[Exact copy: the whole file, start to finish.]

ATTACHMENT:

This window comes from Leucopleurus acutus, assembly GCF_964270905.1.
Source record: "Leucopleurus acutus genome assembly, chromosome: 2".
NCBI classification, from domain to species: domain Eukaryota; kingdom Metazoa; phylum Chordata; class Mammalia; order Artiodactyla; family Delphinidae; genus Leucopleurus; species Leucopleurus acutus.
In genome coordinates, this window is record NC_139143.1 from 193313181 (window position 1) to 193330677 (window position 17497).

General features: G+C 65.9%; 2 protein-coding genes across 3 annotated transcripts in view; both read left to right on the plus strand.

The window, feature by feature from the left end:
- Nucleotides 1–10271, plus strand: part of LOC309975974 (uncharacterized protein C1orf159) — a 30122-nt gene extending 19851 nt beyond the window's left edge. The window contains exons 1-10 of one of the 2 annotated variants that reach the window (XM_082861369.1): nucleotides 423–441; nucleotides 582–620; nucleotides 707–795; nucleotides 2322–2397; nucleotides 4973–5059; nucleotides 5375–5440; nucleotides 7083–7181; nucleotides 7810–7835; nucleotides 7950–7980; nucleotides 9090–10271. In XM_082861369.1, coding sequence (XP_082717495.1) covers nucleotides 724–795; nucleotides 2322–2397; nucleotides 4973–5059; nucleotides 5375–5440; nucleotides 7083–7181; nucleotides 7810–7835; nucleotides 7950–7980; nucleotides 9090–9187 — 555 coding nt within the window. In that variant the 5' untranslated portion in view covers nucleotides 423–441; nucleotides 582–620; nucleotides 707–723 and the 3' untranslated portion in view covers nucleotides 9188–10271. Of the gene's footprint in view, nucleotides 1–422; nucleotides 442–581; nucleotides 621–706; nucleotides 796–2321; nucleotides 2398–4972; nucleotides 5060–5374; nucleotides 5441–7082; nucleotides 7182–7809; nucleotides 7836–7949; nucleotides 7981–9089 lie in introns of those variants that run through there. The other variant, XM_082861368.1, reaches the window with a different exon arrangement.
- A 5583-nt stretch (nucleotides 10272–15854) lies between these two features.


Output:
This window comes from Leucopleurus acutus, assembly GCF_964270905.1.
Source record: "Leucopleurus acutus genome assembly, chromosome: 2".
NCBI classification, from domain to species: domain Eukaryota; kingdom Metazoa; phylum Chordata; class Mammalia; order Artiodactyla; family Delphinidae; genus Leucopleurus; species Leucopleurus acutus.
In genome coordinates, this window is record NC_139143.1 from 193313181 (window position 1) to 193330677 (window position 17497).

General features: G+C 65.9%; 2 protein-coding genes across 3 annotated transcripts in view; both read left to right on the plus strand.

The window, feature by feature from the left end:
- Nucleotides 1–10271, plus strand: part of LOC309975974 (uncharacterized protein C1orf159) — a 30122-nt gene extending 19851 nt beyond the window's left edge. The window contains exons 1-10 of one of the 2 annotated variants that reach the window (XM_082861369.1): nucleotides 423–441; nucleotides 582–620; nucleotides 707–795; nucleotides 2322–2397; nucleotides 4973–5059; nucleotides 5375–5440; nucleotides 7083–7181; nucleotides 7810–7835; nucleotides 7950–7980; nucleotides 9090–10271. In XM_082861369.1, coding sequence (XP_082717495.1) covers nucleotides 724–795; nucleotides 2322–2397; nucleotides 4973–5059; nucleotides 5375–5440; nucleotides 7083–7181; nucleotides 7810–7835; nucleotides 7950–7980; nucleotides 9090–9187 — 555 coding nt within the window. In that variant the 5' untranslated portion in view covers nucleotides 423–441; nucleotides 582–620; nucleotides 707–723 and the 3' untranslated portion in view covers nucleotides 9188–10271. Of the gene's footprint in view, nucleotides 1–422; nucleotides 442–581; nucleotides 621–706; nucleotides 796–2321; nucleotides 2398–4972; nucleotides 5060–5374; nucleotides 5441–7082; nucleotides 7182–7809; nucleotides 7836–7949; nucleotides 7981–9089 lie in introns of those variants that run through there. The other variant, XM_082861368.1, reaches the window with a different exon arrangement.
- A 5583-nt stretch (nucleotides 10272–15854) lies between these two features.